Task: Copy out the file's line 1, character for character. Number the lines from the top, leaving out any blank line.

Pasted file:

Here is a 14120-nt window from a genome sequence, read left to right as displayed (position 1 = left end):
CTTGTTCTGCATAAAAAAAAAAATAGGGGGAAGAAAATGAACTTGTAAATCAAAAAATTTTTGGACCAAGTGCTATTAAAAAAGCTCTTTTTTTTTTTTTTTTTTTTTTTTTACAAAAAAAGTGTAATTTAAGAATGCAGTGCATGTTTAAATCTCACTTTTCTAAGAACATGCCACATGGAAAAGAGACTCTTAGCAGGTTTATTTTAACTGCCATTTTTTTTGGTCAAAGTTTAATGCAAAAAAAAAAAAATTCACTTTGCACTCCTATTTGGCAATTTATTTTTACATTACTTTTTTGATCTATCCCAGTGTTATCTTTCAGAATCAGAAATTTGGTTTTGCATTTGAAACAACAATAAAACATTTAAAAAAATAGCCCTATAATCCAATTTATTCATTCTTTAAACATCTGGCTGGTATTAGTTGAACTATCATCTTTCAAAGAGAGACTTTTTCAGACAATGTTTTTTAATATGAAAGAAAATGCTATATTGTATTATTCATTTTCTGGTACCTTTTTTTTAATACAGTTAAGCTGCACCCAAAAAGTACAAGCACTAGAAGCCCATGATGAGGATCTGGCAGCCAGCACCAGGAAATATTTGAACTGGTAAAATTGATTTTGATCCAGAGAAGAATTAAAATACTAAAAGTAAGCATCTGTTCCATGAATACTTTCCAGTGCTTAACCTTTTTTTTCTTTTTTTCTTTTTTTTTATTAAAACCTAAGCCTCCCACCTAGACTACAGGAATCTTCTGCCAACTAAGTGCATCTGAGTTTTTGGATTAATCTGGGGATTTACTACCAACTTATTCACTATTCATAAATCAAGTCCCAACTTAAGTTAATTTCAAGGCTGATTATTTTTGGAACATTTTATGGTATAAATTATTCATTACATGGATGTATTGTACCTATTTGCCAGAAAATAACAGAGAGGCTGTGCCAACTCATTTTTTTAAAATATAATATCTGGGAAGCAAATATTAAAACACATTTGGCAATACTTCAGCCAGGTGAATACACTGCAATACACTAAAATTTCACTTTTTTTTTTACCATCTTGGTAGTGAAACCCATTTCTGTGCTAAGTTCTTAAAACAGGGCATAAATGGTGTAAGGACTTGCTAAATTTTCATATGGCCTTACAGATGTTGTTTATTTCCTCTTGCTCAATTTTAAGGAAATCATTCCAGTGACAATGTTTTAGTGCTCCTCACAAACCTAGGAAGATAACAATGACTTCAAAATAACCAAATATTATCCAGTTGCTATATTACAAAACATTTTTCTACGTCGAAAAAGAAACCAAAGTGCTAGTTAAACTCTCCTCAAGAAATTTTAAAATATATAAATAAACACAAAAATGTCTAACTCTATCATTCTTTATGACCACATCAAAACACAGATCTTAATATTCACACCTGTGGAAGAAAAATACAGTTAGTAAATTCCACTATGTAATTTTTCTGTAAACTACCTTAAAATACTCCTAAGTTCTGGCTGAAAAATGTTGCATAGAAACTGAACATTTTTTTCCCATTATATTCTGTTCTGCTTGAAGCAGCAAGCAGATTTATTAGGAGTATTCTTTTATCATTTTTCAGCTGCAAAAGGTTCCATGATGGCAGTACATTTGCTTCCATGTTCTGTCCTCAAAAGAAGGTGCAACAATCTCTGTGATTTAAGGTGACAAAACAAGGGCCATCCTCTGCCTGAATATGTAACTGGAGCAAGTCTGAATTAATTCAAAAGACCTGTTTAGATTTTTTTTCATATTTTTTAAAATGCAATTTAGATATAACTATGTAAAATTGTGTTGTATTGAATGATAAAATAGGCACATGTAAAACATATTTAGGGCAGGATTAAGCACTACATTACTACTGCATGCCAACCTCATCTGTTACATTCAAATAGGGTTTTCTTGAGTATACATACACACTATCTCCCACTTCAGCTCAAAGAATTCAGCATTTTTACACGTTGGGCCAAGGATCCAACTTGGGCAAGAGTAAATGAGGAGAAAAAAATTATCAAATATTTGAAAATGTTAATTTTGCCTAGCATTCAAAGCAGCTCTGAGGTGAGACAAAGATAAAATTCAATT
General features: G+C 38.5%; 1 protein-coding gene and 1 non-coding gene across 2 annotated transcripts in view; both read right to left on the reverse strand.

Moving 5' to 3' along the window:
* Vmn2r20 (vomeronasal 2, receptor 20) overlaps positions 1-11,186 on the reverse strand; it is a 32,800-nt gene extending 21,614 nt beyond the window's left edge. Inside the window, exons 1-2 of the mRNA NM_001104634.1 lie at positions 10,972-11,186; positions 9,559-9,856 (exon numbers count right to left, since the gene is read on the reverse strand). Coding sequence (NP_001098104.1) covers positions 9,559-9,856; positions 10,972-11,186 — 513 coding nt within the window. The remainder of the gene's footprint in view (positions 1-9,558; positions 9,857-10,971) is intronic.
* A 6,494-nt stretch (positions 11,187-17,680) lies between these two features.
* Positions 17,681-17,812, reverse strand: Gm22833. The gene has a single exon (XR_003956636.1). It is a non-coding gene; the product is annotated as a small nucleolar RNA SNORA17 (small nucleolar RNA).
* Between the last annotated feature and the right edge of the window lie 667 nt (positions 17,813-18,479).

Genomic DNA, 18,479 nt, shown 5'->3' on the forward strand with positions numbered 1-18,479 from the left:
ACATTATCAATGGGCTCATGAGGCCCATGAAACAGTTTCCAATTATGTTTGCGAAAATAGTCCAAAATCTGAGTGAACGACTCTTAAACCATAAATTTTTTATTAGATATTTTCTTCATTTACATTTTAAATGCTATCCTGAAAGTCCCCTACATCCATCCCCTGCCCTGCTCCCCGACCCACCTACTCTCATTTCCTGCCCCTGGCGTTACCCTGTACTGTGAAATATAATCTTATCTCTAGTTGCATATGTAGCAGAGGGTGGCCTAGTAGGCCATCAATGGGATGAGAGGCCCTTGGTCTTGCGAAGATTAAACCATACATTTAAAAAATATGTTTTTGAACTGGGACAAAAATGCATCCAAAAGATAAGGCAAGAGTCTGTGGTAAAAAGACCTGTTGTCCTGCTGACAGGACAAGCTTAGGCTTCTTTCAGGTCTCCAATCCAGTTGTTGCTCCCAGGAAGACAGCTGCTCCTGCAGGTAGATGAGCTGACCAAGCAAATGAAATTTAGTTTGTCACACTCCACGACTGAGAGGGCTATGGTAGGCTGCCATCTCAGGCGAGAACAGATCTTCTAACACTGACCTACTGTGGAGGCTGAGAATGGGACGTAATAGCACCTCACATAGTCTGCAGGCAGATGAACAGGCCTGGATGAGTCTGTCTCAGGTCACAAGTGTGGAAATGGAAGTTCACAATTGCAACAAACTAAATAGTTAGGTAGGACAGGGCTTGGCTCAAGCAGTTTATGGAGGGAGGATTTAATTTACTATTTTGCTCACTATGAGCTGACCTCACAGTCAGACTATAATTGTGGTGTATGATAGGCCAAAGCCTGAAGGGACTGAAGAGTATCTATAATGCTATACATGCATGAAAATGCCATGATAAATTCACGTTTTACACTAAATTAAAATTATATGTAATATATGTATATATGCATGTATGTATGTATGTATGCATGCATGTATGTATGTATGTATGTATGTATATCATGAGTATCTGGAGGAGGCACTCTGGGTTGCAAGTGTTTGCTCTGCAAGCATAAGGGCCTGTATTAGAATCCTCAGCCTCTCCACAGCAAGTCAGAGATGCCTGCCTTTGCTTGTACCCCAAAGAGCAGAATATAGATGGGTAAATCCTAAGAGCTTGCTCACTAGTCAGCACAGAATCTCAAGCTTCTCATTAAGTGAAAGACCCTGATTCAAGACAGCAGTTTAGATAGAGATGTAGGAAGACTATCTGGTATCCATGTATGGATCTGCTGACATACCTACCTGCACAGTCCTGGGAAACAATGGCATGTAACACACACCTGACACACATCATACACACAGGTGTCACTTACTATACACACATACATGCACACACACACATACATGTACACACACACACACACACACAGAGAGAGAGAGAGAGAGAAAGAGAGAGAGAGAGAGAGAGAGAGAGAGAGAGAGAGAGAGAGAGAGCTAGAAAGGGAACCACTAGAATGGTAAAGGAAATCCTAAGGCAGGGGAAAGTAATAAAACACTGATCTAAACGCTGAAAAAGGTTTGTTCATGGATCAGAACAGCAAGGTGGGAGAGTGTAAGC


Here is a 14120-nt window from a genome sequence, read left to right as displayed (position 1 = left end):